Starting July 1, 2017 the yearly cap was at $100,000 for members 65 and older but under 75. Members will also have the option of contributing up to $300,000 over a three-year period depending on their total superannuation balance. Non-concessional contributions that exceed the cap starting July 1, 2017, excess contributions are taxed by 47%. The members are liable to pay the tax and should have their fund release the tax amount.

Non-concessional contributions also include excess concessional payment for the year but do not include structured settlements, personal injury orders and super co-contributions, or capital tax gains.

III. Rollovers

Receiving a rollover

ARA-regulated super funds check in our system in confirming if the person requesting a rollover is a member of the fund. Therefore, we advise that your fund membership details are updated in the ATO’s system and notify them of any changes.

Rollovers from a different fund will not be included in the assessable income. Unless, the rollover amount is inclusive of an untaxed element.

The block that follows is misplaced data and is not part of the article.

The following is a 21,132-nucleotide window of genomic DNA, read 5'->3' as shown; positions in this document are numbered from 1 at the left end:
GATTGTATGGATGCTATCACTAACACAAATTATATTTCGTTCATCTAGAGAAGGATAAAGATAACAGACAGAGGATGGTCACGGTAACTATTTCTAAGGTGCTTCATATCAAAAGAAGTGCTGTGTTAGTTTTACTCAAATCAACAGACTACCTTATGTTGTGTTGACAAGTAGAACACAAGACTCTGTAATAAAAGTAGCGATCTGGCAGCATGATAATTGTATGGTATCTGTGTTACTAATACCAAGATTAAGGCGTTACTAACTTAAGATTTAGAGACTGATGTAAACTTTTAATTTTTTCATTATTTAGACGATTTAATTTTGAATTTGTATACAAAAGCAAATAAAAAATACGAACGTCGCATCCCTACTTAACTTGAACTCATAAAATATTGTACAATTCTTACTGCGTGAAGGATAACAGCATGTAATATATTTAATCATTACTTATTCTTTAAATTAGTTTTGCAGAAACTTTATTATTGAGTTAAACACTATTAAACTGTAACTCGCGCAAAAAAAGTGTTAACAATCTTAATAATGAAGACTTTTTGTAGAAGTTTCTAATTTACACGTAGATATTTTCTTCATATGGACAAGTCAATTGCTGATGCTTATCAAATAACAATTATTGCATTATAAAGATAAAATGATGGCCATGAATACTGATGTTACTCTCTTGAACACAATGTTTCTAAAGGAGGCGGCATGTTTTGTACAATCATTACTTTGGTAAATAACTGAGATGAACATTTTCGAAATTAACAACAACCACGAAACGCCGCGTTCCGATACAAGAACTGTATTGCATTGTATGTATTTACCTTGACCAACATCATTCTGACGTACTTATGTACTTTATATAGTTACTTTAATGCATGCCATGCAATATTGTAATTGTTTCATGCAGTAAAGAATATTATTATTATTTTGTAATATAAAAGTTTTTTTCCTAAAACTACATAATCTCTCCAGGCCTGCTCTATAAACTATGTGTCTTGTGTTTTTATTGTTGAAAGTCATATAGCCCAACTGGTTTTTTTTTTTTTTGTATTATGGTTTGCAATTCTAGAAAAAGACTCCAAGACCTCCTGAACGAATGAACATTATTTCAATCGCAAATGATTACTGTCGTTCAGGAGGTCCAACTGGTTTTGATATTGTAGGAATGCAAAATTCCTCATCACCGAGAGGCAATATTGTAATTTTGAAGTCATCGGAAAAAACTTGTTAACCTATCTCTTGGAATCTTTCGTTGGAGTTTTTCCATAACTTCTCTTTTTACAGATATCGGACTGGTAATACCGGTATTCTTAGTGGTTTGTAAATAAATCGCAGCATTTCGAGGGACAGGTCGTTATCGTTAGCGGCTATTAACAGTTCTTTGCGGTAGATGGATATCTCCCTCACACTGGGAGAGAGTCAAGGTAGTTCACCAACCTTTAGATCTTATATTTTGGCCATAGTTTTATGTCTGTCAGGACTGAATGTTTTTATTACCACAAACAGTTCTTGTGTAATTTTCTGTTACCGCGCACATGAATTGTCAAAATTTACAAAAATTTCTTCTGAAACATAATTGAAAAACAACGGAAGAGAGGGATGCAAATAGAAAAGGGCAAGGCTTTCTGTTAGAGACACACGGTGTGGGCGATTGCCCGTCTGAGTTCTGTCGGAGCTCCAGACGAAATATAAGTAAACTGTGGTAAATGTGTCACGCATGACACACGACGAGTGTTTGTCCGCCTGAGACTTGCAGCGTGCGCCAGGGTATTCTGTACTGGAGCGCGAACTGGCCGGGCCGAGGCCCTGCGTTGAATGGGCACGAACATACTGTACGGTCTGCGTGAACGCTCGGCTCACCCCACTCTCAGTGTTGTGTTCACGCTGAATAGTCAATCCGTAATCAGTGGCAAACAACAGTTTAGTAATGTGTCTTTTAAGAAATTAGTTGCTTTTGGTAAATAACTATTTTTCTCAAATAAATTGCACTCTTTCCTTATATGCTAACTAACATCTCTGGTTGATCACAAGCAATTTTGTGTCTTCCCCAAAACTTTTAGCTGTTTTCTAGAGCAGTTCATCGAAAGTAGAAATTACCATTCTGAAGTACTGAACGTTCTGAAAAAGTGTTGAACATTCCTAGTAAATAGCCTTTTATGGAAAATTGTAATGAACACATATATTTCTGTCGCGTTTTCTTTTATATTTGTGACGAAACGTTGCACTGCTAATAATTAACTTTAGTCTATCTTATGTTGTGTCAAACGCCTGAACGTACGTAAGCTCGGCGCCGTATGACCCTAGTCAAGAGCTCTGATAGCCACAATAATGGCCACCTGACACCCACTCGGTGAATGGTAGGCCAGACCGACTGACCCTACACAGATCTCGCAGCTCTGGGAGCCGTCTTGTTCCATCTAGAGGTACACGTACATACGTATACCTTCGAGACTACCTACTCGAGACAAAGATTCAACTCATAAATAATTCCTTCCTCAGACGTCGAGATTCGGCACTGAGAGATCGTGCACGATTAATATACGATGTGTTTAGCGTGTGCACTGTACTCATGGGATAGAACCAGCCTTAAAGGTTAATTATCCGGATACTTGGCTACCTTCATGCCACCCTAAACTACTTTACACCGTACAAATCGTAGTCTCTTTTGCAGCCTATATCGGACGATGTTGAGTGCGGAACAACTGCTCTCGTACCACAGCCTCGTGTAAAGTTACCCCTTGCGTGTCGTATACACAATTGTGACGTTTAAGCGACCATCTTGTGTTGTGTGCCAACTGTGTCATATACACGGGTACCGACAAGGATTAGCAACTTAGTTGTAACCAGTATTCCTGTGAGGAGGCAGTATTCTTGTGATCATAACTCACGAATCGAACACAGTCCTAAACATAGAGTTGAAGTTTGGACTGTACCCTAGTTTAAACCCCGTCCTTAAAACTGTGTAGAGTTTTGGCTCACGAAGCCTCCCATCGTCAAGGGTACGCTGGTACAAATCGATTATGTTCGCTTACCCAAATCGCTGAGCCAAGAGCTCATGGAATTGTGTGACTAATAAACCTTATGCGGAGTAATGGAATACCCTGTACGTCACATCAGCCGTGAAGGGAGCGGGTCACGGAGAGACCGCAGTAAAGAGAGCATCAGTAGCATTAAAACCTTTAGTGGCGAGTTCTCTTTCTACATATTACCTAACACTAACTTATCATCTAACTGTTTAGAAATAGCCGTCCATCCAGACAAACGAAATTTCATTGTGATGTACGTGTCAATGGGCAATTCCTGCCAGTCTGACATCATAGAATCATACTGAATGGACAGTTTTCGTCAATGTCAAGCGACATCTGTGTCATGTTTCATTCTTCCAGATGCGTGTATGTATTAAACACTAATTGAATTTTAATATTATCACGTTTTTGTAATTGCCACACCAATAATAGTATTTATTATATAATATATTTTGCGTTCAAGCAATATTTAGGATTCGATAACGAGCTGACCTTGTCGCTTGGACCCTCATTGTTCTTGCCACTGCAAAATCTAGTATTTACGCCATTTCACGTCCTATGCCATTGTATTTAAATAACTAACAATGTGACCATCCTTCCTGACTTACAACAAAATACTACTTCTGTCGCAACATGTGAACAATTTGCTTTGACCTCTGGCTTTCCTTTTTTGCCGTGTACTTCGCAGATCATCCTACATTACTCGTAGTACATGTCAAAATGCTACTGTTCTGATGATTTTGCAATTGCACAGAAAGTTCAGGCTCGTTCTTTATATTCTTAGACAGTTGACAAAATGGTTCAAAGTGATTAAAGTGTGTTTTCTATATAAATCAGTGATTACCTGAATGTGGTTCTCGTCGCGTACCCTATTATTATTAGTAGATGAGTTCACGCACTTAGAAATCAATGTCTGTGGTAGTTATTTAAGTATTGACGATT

If it contains an untaxed element, it should be included in the assessable income of the fund up to the untaxed cap amount in the financial year where the rollover occurred.

Should the untaxed element exceed the untaxed plan cap, the originating fund should then withhold tax on top of the marginal rate plus Medicare levy. This now-taxed amount is then added to the tax-free component of the rolled-over amount.

Making and Reporting a Rollover

Rolling over members’ benefits to another super fund there is a need to:

  • Confirm that the receiving fund is compliant with ATO laws,
  • Complete Rollover benefits statementor a Death benefit rollover statement and provide the completed statements to the receiving fund with the payment or within seven days. A copy should also be given to the members within 30 days and the SMSF should keep copies of the records within a five year period.